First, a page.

Friday, November 23, 2012

IIT-M Platform for Pseudoscience?

Check out this blog post at Nirmukta about a recent talk on Vedic Science in which the speaker makes all kinds of wild claims about the scientific content in vedic and other texts from ancient India. [Don't forget to read the comments section, where quite a few IIT-M faculty, students and alumni have been posting their views.]

Pretty amazing, especially since this talk appears to be a part of a series of lectures hosted by IIT-M; in other words, it's not like this other talk organized by a cultural group/club at IIT-M.

Here's something that redeemed the event: The speaker faced a strong challenge from the great folks at IIT-M. You can find YouTube links to these snippets at the end of the post at Nirmukta. [IIT-M has a great tradition of gutsy protests.]

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The speaker runs a research institute of vedic technology. See especially his boast about how "a pioneer institute like Indian Institute of Technology Madras has recognized a vedic research institute as its external centre for pursuing MS/PhD."

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If you have the stomach for it, you can watch the fiasco unfold over a period of an hour or so. Since it's too painful (not to mention cringe-inducing) to watch, you are probably better off with the snippets from the Q&A after the talk.


  1. Ankur Kulkarni said...

    Abi, thanks for the post. I actually like that they let him talk at IITM, but they did not dilute their standards for him. They critiqued him like they would critique any other presentation, using scientific arguments and techniques. This is perhaps the best way of dealing with these chaps. The scientific community in India adopts a live-and-let-live attitude towards these people. Unfortunately, this lets them thrive, and then brainwash the aam aadmi. A systematic, scientific and dispassionate take-down like this does much good for society and automatically becomes a great advertisement for science. Now an internet search on him will bring up these videos and people will be better informed.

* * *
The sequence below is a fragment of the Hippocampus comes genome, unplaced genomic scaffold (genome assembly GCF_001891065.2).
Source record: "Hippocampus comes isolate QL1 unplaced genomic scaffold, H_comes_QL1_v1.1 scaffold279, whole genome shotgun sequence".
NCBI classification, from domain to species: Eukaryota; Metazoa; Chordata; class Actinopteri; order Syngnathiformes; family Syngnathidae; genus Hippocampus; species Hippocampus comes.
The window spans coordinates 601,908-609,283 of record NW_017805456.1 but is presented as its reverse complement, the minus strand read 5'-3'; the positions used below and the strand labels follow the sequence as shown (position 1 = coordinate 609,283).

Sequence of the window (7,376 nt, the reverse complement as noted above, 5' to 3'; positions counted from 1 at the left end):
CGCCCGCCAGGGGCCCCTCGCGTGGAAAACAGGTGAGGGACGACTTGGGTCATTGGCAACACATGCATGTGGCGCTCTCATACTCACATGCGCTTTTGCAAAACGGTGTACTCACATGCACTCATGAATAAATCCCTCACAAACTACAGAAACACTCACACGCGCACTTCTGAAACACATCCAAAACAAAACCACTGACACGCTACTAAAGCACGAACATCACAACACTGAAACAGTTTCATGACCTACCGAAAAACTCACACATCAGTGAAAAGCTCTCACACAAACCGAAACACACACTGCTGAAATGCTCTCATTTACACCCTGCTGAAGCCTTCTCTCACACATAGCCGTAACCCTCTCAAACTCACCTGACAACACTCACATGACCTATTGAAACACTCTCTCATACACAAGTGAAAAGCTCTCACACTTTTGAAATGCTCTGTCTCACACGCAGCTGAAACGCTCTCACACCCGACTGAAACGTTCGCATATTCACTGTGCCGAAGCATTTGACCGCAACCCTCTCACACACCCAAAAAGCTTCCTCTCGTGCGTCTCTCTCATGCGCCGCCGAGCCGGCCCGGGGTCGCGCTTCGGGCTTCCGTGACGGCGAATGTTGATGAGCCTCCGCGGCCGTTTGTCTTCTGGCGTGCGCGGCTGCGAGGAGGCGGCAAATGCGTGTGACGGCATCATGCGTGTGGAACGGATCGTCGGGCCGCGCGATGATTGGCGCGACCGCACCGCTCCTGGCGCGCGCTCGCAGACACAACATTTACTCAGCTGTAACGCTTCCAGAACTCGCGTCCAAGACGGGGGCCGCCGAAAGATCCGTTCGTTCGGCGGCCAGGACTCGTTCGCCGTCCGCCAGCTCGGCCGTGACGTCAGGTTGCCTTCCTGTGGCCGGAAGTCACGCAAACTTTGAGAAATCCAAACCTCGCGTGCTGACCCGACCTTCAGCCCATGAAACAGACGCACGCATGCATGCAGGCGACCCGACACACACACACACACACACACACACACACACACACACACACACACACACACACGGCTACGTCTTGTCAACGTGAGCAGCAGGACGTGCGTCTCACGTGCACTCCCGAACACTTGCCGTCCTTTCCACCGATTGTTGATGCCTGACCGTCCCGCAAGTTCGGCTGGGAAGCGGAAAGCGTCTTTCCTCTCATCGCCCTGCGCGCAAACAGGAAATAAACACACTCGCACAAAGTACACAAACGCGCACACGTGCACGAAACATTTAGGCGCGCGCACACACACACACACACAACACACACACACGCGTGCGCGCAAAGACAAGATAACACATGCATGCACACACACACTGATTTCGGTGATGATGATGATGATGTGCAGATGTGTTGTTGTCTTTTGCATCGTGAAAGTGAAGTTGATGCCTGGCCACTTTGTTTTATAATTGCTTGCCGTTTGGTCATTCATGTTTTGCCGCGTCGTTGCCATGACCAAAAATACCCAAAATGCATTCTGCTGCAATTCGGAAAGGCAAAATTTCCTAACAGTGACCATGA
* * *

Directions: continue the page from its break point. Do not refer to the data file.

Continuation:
2. Subrahmanya said...

    1. Please have a look at the members of Research Advisory Council!
    2. The Institute has also completed a couple of research projects funded by public-money. This trend of processing of "nano" materials is also catching up at Bangalore.
    3. The Institute is recognized by Department of Scientific & Industrial Research as Scientific & Industrial Research Organisation.

    How do you avoid such things unless until you are on the panel responsible for funding and recognizing institutions?
    - Subrahmanya

  3. Suresh said...

    I remember the late Martin Gardner once describing India as a country where all psuedosciences flourish. And it is not just Gardner, others have noted it too. (We must be the only country where Homeopathy, Ayurveda and Unani are *officially* endorsed. I don't think even Islamic countries endorse Unani.)

    The attitude espoused by this guy, Sudhakara Sastry, that all current knowledge is already there in the Vedas is not new. It is already there in Dayananda Saraswati's work. (See the discussion in India and Europe: An Essay in Understanding by Wilhelm Halbfass.) A web search reveals the book Science, Technology and Medicine in Colonial India by David Arnold, where on page 170, we read:

    An even more extreme and influential attempt to appropriate the West to the East was made by Dayananda Saraswati, founder of the Arya Samaj in 1875, who claimed that the discovery of modern science had been anticipated in the Vedas as the fountainhead of all science and religion

    I would just like to note that while ridicule is an easy response to people like Sudhakara Sastry, we have to recognize that this is really an attempt to respond to changing times.

    Wilhelm Halbfass notes, in the book mentioned above, that ever since the British came to India, they posed a set of questions which continue to challenge us. In particular, the questions are: Can one be "Indian" (if you will, Hindu) and also simultaneously "modern"? Is modern science compatible with "Hinduism"?